Around this time plague broke out in Patna. It clearly was time for Barin to leave Bihar. But where to go? He already had tried living with two of his brothers. Perhaps he would have better luck with the third. So it was that sometime in 1902 he boarded the train for Bombay. After the cross-country voyage (his first) and the overnight trip to Gujarat he arrived, unannounced, on Aurobindo's doorstep.
         At Baroda Barin could live the unstructured sort of life that suited him best. He read, wrote poetry, played the esraj, did some gardening and developed a passion for bird-hunting. He also did a fair amount of reading, history being his subject of choice. Burke's French Revolution, Ranade's Rise of the Maratha Power, and William Digby's recently published ‘Prosperous’ British India were among the books he read. In the evenings he joined in discussions between Aurobindo and his Maharashtrian friends. He learned that they were in contact with a secret revolutionary society.”[2]


(Sri Aurobindo:) “Sakaria Swami was Barin’s Guru: he had been a fighter in the Mutiny on the rebel side and he showed at the breaking of the Surat Congress a vehement patriotic excitement which caused his death because it awoke the poison of the bite of a mad dog which he had reduced to inactivity by a process of his Yogic will”[3]


(Mrityunjoy:) “As the distribution was coming to a close, Nolini-da discovered that Barin-da had not yet arrived and asked me to fetch him immediately. What a strange situation to find that Barin-da was not in his room. By the time I returned to inform about it the Mother had gone up. Next morning both Nolini-da and Amrita visited Barin-da’s room and found a letter addressed to Sri Aurobindo on a table. Later I learned that he had written to Sri Aurobindo and the Mother saying that he was leaving the Ashram. Later still there were some communications of Sri Aurobindo, which were published, explaining the difficulty of a strong self-centred egoistic man to surrender to the Mother.
         I felt sorry for Barin-da having left the Ashram. As one of the pioneers of Sri Aurobindo’s historic Bengal Revolutionary movement, and later, after his return from the Andamans life-imprisonment cell, he became a staunch follower and organiser of Sri Aurobindo’s new line of spiritual development. It was unthinkable that he had left. But by then I had come to realise that many of the old-timers could not bring themselves to surrender their outer life to the Mother.”[4]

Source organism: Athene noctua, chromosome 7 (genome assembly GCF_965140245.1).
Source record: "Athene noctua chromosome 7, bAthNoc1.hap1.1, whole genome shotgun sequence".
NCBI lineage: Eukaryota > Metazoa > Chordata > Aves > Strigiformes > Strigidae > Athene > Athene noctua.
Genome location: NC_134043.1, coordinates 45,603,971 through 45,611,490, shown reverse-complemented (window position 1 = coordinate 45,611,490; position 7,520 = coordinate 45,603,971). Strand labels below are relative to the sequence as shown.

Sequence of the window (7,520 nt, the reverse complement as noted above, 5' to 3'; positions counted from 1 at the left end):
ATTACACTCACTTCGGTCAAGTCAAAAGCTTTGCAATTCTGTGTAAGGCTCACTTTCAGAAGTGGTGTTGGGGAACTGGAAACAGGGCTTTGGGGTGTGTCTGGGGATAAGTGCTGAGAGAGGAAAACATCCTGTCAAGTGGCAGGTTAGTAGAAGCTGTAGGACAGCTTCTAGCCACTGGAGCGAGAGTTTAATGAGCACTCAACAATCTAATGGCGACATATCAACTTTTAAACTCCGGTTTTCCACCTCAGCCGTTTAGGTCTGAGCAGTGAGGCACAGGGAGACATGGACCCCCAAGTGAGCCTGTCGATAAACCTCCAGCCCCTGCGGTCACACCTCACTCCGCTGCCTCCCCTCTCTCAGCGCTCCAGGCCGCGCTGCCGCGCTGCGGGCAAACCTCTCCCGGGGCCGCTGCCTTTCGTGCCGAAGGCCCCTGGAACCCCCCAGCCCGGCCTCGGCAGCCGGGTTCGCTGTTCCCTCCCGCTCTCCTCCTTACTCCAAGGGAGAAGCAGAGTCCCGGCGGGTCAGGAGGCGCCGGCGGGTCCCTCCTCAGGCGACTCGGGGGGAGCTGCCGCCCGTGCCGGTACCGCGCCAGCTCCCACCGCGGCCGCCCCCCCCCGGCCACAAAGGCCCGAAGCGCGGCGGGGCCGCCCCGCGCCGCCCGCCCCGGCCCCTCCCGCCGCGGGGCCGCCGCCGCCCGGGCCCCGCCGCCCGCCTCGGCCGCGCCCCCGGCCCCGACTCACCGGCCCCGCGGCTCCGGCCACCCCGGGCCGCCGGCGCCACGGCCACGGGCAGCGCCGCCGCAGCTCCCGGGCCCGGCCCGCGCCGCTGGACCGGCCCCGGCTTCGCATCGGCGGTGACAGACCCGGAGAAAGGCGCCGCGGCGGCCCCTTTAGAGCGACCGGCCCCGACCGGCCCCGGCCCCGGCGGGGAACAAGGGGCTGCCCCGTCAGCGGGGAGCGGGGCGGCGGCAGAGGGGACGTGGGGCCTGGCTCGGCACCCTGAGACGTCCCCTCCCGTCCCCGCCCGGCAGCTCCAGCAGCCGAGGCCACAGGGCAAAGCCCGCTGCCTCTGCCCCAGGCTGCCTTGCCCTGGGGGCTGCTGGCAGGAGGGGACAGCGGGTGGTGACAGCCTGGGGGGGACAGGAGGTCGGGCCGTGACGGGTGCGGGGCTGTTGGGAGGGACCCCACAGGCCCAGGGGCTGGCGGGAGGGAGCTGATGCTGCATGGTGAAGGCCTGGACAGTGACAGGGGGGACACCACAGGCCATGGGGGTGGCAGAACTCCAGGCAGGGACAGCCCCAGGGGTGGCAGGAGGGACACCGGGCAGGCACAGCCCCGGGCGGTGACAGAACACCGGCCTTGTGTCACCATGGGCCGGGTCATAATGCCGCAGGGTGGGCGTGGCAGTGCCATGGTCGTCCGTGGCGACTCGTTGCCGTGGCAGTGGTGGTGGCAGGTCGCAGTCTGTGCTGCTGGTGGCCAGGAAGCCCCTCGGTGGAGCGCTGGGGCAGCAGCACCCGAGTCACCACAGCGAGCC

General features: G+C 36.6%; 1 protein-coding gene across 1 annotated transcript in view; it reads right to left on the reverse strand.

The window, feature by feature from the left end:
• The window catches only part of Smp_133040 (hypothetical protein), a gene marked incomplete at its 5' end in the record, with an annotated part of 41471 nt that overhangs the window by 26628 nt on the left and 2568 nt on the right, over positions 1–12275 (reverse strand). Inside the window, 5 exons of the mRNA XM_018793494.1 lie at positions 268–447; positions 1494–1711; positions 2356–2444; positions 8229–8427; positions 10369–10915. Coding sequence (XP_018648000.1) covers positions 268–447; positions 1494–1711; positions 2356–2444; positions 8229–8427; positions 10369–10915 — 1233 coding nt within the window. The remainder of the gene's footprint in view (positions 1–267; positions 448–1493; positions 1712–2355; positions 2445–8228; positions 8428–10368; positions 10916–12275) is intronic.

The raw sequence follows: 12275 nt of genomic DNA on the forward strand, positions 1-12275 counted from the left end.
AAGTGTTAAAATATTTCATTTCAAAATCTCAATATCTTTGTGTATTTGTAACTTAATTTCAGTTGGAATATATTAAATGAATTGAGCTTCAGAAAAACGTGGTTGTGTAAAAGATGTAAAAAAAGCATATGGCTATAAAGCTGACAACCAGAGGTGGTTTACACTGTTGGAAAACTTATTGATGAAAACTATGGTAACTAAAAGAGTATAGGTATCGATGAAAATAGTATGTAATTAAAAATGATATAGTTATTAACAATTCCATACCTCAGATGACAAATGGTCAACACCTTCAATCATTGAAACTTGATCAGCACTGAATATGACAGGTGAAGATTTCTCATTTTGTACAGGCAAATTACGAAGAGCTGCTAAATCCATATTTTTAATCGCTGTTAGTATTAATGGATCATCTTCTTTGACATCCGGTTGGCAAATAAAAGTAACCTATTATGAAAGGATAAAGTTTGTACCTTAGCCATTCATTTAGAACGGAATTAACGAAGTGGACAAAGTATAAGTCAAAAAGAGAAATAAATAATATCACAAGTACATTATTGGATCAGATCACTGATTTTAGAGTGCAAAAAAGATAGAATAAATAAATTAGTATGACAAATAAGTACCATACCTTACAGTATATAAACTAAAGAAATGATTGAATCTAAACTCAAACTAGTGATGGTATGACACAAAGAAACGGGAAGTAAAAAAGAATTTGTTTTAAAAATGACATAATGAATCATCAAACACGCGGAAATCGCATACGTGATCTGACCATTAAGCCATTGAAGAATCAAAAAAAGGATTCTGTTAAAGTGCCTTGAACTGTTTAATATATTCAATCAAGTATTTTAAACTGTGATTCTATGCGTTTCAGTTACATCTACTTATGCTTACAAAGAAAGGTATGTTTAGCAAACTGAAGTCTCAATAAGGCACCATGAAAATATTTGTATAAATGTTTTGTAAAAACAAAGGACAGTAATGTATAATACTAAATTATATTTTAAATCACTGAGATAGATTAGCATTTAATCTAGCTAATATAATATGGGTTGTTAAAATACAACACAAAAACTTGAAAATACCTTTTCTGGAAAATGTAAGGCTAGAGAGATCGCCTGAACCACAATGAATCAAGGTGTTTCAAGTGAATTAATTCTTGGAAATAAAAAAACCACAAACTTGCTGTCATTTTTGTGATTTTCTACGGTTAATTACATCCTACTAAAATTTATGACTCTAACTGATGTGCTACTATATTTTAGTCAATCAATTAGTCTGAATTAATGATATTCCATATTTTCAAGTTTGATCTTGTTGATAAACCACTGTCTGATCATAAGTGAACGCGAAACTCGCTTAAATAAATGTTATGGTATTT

(Sri Aurobindo letter to Barin, 7 June 1928:) “The idea that comes to you to go away and try a severe asceticism, “to go my way to fight my battle alone and in my own way”, as you express it, is an error and the suggestion of an adverse force, and at the same time it points directly to the real difficulty in you that has stood blocking your progress. If you went, you would go very far not only from us but from the Yoga and be lost to the Path, and you would fare no better than now. The difficulties would be always with you or sleep for a time only to rise again in your nature. However hard the fight, the only thing is to fight it out now and here to the end.
         The trouble is that you have never fully faced and conquered the real obstacle. There is in a very fundamental part of your nature a strong formation of ego-individuality which has mixed in your spiritual aspiration a clinging element of pride and spiritual ambition and is supported by a long-formed habit of leadership, self-confident activity and self-reliance. This formation has never consented to be broken up in order to give place to something more true and divine. Therefore, when the Mother has put her force upon you or when you yourself have pulled the force upon you, this in you has always prevented it from doing its work in its own way. It has begun itself building according to the ideas of the mind or some demand, trying to make its own creation in its “own way”, by its own strength, its own Sadhana, its own Tapasya. There has never been any real surrender, any giving up of yourself freely and simply into the hands of the Divine Mother. And yet that is the only way to succeed in the Supramental Yoga. To be a Yogi, a Sannyasi, a Tapaswi is not the object here. The object is transformation, and the transformation can only be done by a force infinitely greater than your own, it can only be done by being truly like a child in the hands of the Divine Mother.
         The difficulties that shake you would be of no importance, if this central obstacle were removed. They come from the weakness of the external being which was always intense and eager, but built in too narrow a mould for the fulfilment of the inner urge and which has in addition been badly worn down by life. This could be mended; what it needs is to be at peace, to remain quiet and at rest, to open itself confidently without strain and harassing struggle to the Force and allow it to rebuild and strengthen and widen till a sufficient physical foundation is made. At present, under the pressure of the Force, it either falls into Tamas or, if the vital forces touch it, responds by a rajasic movement and is driven helplessly in these rajasic gusts. All this would easily change (naturally, not in a moment but steadily and surely) if the central difficulty is removed. It is for this that you ought to use your retirement, first of all, to face, see in its complete extent and conquer.”[5]





  1. Autobiographical Notes and Other Writings of Historical Interest, p.147, Letter to his father-in-law
  2. The Bomb in Bengal: The Rise of Revolutionary Terrorism in India 1900-1910, p.41, “A Year in Gujarat”
  3. Autobiographical Notes and Other Writings of Historical Interest, p.75
  4. Breath of Grace, “Sri Aurobindo and The Mother as I saw Them Fifty Years Back” by T. Kodandarama Rao
  5. Autobiographical Notes and Other Writings of Historical Interest, p.357


See also